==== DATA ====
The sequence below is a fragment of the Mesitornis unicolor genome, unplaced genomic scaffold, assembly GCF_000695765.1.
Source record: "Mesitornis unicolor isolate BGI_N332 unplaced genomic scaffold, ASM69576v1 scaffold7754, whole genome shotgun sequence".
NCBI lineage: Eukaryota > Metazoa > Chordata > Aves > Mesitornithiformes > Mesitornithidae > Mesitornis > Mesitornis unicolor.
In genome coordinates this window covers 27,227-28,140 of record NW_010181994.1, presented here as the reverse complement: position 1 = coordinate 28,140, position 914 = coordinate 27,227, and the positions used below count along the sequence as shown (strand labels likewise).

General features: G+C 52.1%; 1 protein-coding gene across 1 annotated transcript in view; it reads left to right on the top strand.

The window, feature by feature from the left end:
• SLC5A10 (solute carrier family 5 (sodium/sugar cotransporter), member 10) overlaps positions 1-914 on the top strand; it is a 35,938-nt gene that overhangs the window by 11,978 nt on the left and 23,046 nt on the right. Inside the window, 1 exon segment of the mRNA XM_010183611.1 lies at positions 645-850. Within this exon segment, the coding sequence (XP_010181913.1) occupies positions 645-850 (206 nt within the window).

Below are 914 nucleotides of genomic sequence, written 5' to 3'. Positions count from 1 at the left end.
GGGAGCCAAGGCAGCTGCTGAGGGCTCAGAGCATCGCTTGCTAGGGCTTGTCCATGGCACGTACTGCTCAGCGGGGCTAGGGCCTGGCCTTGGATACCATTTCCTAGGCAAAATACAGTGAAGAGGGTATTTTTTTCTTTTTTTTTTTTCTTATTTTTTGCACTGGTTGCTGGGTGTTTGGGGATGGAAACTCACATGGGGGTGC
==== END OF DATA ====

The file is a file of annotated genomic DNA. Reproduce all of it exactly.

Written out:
The sequence below is a fragment of the Mesitornis unicolor genome, unplaced genomic scaffold, assembly GCF_000695765.1.
Source record: "Mesitornis unicolor isolate BGI_N332 unplaced genomic scaffold, ASM69576v1 scaffold7754, whole genome shotgun sequence".
NCBI lineage: Eukaryota > Metazoa > Chordata > Aves > Mesitornithiformes > Mesitornithidae > Mesitornis > Mesitornis unicolor.
In genome coordinates this window covers 27,227-28,140 of record NW_010181994.1, presented here as the reverse complement: position 1 = coordinate 28,140, position 914 = coordinate 27,227, and the positions used below count along the sequence as shown (strand labels likewise).

General features: G+C 52.1%; 1 protein-coding gene across 1 annotated transcript in view; it reads left to right on the top strand.

The window, feature by feature from the left end:
• SLC5A10 (solute carrier family 5 (sodium/sugar cotransporter), member 10) overlaps positions 1-914 on the top strand; it is a 35,938-nt gene that overhangs the window by 11,978 nt on the left and 23,046 nt on the right. Inside the window, 1 exon segment of the mRNA XM_010183611.1 lies at positions 645-850. Within this exon segment, the coding sequence (XP_010181913.1) occupies positions 645-850 (206 nt within the window).

Below are 914 nucleotides of genomic sequence, written 5' to 3'. Positions count from 1 at the left end.
GGGAGCCAAGGCAGCTGCTGAGGGCTCAGAGCATCGCTTGCTAGGGCTTGTCCATGGCACGTACTGCTCAGCGGGGCTAGGGCCTGGCCTTGGATACCATTTCCTAGGCAAAATACAGTGAAGAGGGTATTTTTTTCTTTTTTTTTTTTCTTATTTTTTGCACTGGTTGCTGGGTGTTTGGGGATGGAAACTCACATGGGGGTGC